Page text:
He has worked with Jaime Hayon and Atelier Marika Chaumet to design interiors for his flagship boutiques in the world’s top cities, and now the Indian jeweller Nirav Modi  has cast his keen design eye to Rev Architecture for a new retail concept. Modi has invited Paris-based Rev to design a new window motif for his eponymous brand’s international boutiques.

Rev’s keen understanding of what retail concepts entail – they have created dynamic interiors for the likes of Louis Vuitton and Tiffany & Co – means they are are well-versed in the need for a fine balance between art and commerce. As such, Rev founders Cristiano Benzoni and Sophie Thuillier have come up with a unique glass pattern that delicately hovers between the figurative and abstract.

Sketch of the organic pattern, which is capable of growing and expanding alongside Nirav Modi’s new stores

‘We tried to find a design from nature which is common to all the Nirav Modi collections,’ says Benzoni, when we meet during a recent visit to London. ‘We also wanted to work with the idea of fragility, and the way it turns itself to strength,’ he says, referencing a drop of water, a glimmer of light in a diamond; tiny specks that are deceptively resilient.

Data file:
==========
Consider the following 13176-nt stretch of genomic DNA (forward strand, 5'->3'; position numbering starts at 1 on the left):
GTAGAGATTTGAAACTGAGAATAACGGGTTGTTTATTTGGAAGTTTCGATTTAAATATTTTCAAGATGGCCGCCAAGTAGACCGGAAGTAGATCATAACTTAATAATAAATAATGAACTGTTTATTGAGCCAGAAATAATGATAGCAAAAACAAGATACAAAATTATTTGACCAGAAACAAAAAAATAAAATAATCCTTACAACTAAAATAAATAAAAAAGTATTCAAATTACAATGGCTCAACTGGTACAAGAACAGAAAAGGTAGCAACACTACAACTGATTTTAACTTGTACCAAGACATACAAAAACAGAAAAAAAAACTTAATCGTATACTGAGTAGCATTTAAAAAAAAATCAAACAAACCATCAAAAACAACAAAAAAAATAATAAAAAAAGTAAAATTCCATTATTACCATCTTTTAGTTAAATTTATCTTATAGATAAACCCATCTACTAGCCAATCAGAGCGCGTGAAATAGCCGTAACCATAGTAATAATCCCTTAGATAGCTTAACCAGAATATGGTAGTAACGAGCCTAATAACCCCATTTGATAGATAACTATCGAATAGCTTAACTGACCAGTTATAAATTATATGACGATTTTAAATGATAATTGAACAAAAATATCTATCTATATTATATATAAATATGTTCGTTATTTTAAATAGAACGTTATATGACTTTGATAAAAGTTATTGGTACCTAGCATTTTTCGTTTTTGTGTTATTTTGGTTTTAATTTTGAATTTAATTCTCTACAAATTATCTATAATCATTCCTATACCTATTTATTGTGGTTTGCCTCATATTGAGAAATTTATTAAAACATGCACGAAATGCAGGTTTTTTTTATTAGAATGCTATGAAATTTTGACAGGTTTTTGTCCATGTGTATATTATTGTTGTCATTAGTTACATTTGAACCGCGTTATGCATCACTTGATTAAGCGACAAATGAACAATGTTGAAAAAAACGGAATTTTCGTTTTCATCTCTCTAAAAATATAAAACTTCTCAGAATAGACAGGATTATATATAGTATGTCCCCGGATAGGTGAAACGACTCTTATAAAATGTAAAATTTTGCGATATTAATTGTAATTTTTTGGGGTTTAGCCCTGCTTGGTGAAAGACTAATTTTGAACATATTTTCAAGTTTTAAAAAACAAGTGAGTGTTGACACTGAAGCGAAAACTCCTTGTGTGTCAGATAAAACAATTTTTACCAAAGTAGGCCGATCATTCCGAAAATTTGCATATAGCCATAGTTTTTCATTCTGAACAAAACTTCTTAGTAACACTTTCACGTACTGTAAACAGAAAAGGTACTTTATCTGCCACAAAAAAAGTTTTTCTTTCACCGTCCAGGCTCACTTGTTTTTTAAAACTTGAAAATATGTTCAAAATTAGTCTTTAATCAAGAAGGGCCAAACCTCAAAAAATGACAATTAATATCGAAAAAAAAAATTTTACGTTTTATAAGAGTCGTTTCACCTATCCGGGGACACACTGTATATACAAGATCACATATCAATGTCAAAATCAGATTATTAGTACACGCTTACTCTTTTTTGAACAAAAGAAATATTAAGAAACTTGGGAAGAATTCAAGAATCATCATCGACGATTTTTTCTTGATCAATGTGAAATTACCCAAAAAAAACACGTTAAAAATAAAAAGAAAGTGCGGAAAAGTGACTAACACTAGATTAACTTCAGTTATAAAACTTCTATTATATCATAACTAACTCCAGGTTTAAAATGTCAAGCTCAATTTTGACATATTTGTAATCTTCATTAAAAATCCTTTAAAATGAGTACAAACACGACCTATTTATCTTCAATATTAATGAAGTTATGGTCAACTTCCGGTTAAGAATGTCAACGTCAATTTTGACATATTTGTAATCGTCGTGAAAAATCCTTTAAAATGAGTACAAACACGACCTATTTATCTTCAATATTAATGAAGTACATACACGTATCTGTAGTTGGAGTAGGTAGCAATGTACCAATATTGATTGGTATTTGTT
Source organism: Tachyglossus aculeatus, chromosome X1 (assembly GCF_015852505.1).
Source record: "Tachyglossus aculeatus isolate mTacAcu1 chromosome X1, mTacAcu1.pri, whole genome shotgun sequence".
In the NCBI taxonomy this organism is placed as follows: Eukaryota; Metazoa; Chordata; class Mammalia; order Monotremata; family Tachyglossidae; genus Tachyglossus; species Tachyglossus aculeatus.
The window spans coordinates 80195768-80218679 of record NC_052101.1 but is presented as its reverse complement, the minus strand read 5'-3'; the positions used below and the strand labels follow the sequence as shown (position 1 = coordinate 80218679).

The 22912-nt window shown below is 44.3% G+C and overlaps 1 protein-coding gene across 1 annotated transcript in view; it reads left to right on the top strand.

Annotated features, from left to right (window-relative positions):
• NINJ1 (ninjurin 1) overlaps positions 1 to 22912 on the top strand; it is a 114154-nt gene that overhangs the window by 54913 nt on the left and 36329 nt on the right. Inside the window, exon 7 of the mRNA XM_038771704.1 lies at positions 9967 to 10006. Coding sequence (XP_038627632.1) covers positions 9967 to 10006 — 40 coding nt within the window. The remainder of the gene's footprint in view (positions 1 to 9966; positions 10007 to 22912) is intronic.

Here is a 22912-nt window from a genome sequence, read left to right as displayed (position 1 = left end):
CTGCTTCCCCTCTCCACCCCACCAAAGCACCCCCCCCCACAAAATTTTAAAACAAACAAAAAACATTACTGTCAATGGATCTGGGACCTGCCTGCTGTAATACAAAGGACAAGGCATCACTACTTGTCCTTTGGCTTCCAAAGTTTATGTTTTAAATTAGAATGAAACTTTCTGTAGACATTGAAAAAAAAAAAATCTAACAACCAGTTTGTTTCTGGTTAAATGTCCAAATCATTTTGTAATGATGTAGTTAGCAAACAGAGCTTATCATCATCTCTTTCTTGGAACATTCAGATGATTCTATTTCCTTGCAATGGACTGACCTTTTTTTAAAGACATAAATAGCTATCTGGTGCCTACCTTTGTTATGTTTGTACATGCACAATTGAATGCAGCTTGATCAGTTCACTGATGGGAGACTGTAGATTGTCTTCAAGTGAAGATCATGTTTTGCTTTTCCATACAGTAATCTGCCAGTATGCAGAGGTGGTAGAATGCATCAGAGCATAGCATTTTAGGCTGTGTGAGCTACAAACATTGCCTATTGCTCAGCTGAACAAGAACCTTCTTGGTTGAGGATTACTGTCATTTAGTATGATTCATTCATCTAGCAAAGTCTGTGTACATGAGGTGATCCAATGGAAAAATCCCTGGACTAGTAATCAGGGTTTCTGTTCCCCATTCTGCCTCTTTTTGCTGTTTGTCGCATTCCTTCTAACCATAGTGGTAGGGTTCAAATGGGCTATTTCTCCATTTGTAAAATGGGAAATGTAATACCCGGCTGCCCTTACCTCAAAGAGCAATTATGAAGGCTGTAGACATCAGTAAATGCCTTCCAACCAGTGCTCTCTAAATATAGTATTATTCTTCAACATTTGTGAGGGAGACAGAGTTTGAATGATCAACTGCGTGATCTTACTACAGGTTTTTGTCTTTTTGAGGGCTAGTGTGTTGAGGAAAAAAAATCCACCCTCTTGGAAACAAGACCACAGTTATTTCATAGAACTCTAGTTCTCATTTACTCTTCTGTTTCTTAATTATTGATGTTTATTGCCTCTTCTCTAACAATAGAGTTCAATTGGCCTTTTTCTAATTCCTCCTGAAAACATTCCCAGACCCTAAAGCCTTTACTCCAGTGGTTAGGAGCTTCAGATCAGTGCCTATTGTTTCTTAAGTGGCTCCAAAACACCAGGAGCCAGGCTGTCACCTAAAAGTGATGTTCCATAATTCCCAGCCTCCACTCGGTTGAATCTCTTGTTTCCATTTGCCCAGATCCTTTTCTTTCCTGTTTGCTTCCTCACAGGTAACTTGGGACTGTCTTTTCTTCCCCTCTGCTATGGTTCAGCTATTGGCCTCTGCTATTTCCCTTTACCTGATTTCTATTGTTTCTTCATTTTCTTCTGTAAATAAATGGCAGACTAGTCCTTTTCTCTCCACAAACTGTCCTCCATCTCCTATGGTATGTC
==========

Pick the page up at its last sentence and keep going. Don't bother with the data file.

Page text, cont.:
Rev’s concept fused their own architectural approach with Nirav Modi’s brand touchpoints, such as the floral motif. As Benzoni puts it: ‘We considered how we could inject our brand culture inside their brand culture.’ The pattern is organic, with the ability to grow and develop according to the locations and sizes of the new stores. Thuillier explains: ‘The façade is created from different modules, each of which has a different composition of flowers, colours and pattern.’

Three differently sized flowers connect and create the pattern between the modules, but though it seems random, the repetition is a modular mechanical composition, an algorithm in flux. Its modern nature reflects the complex techniques applied to Nirav Modi’s jewellery design, while keeping that sense of floral fragility.

To express the complexity in three dimensions, Benzoni and Thuillier worked mostly with 3D images, citing them as the most accurate way to articulate their concept. The nature of light play was key. ‘We wanted to create something like a mirage between reflection and transparency inside the store,’ Benzoni explains.

Creating the façade from three different layers of glass meant reflections occur between them, creating an added layer of intrigue. The overall effect is pure, but red and pink tones – Nirav Modi’s signature hues – were introduced to add richness and warmth. As the light changes, so does the mood, the street reflections enhancing the façade’s sentient qualities.

The effect is beautiful and – more significantly – functional. ‘What we do is always an extension of something – a user, an attitude, a dream,’ Benzoni says. ‘The design is a consequence of use.’